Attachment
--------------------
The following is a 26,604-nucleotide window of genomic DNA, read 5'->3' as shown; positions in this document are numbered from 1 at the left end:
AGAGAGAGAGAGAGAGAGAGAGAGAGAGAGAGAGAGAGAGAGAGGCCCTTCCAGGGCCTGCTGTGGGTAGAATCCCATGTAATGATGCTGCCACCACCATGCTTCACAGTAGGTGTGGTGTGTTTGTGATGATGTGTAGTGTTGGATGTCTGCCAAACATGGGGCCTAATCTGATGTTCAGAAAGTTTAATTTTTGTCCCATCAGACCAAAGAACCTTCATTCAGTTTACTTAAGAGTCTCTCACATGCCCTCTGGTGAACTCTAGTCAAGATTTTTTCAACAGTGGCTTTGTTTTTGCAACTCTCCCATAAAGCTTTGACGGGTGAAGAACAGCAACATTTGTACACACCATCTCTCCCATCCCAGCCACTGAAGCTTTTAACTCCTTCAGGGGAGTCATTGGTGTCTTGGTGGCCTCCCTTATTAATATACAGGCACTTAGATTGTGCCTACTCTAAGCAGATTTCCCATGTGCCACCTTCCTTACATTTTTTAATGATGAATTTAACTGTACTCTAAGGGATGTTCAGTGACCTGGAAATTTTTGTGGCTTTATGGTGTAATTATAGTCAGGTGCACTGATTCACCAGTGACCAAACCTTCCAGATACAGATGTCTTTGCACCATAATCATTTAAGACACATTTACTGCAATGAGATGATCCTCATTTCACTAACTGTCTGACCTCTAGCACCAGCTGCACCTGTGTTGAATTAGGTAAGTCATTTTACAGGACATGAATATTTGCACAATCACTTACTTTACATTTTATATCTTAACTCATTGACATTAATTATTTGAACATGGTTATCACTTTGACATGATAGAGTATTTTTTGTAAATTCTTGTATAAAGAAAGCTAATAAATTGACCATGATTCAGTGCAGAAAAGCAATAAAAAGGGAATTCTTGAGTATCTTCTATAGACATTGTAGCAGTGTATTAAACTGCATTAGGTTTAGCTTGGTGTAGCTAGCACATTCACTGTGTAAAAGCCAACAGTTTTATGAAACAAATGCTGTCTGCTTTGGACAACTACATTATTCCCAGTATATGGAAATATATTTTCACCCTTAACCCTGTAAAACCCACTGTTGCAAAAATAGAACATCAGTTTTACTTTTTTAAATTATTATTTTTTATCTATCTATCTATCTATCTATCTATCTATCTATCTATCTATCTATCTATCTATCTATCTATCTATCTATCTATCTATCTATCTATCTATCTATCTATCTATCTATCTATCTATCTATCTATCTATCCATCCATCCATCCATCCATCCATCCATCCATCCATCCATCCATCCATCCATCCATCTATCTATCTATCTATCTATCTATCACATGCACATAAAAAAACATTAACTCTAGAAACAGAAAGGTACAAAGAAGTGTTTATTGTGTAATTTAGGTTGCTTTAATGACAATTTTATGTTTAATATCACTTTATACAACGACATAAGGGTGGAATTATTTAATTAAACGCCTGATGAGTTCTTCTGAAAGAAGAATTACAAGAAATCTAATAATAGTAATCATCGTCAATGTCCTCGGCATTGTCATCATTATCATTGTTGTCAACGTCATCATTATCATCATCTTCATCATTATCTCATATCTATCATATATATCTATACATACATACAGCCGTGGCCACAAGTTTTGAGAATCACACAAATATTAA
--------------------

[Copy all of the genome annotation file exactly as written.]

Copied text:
The following is a 26,604-nucleotide window of genomic DNA, read 5'->3' as shown; positions in this document are numbered from 1 at the left end:
AGAGAGAGAGAGAGAGAGAGAGAGAGAGAGAGAGAGAGAGAGAGGCCCTTCCAGGGCCTGCTGTGGGTAGAATCCCATGTAATGATGCTGCCACCACCATGCTTCACAGTAGGTGTGGTGTGTTTGTGATGATGTGTAGTGTTGGATGTCTGCCAAACATGGGGCCTAATCTGATGTTCAGAAAGTTTAATTTTTGTCCCATCAGACCAAAGAACCTTCATTCAGTTTACTTAAGAGTCTCTCACATGCCCTCTGGTGAACTCTAGTCAAGATTTTTTCAACAGTGGCTTTGTTTTTGCAACTCTCCCATAAAGCTTTGACGGGTGAAGAACAGCAACATTTGTACACACCATCTCTCCCATCCCAGCCACTGAAGCTTTTAACTCCTTCAGGGGAGTCATTGGTGTCTTGGTGGCCTCCCTTATTAATATACAGGCACTTAGATTGTGCCTACTCTAAGCAGATTTCCCATGTGCCACCTTCCTTACATTTTTTAATGATGAATTTAACTGTACTCTAAGGGATGTTCAGTGACCTGGAAATTTTTGTGGCTTTATGGTGTAATTATAGTCAGGTGCACTGATTCACCAGTGACCAAACCTTCCAGATACAGATGTCTTTGCACCATAATCATTTAAGACACATTTACTGCAATGAGATGATCCTCATTTCACTAACTGTCTGACCTCTAGCACCAGCTGCACCTGTGTTGAATTAGGTAAGTCATTTTACAGGACATGAATATTTGCACAATCACTTACTTTACATTTTATATCTTAACTCATTGACATTAATTATTTGAACATGGTTATCACTTTGACATGATAGAGTATTTTTTGTAAATTCTTGTATAAAGAAAGCTAATAAATTGACCATGATTCAGTGCAGAAAAGCAATAAAAAGGGAATTCTTGAGTATCTTCTATAGACATTGTAGCAGTGTATTAAACTGCATTAGGTTTAGCTTGGTGTAGCTAGCACATTCACTGTGTAAAAGCCAACAGTTTTATGAAACAAATGCTGTCTGCTTTGGACAACTACATTATTCCCAGTATATGGAAATATATTTTCACCCTTAACCCTGTAAAACCCACTGTTGCAAAAATAGAACATCAGTTTTACTTTTTTAAATTATTATTTTTTATCTATCTATCTATCTATCTATCTATCTATCTATCTATCTATCTATCTATCTATCTATCTATCTATCTATCTATCTATCTATCTATCTATCTATCTATCTATCTATCTATCTATCTATCTATCTATCCATCCATCCATCCATCCATCCATCCATCCATCCATCCATCCATCCATCCATCCATCTATCTATCTATCTATCTATCTATCACATGCACATAAAAAAACATTAACTCTAGAAACAGAAAGGTACAAAGAAGTGTTTATTGTGTAATTTAGGTTGCTTTAATGACAATTTTATGTTTAATATCACTTTATACAACGACATAAGGGTGGAATTATTTAATTAAACGCCTGATGAGTTCTTCTGAAAGAAGAATTACAAGAAATCTAATAATAGTAATCATCGTCAATGTCCTCGGCATTGTCATCATTATCATTGTTGTCAACGTCATCATTATCATCATCTTCATCATTATCTCATATCTATCATATATATCTATACATACATACAGCCGTGGCCACAAGTTTTGAGAATCACACAAATATTAA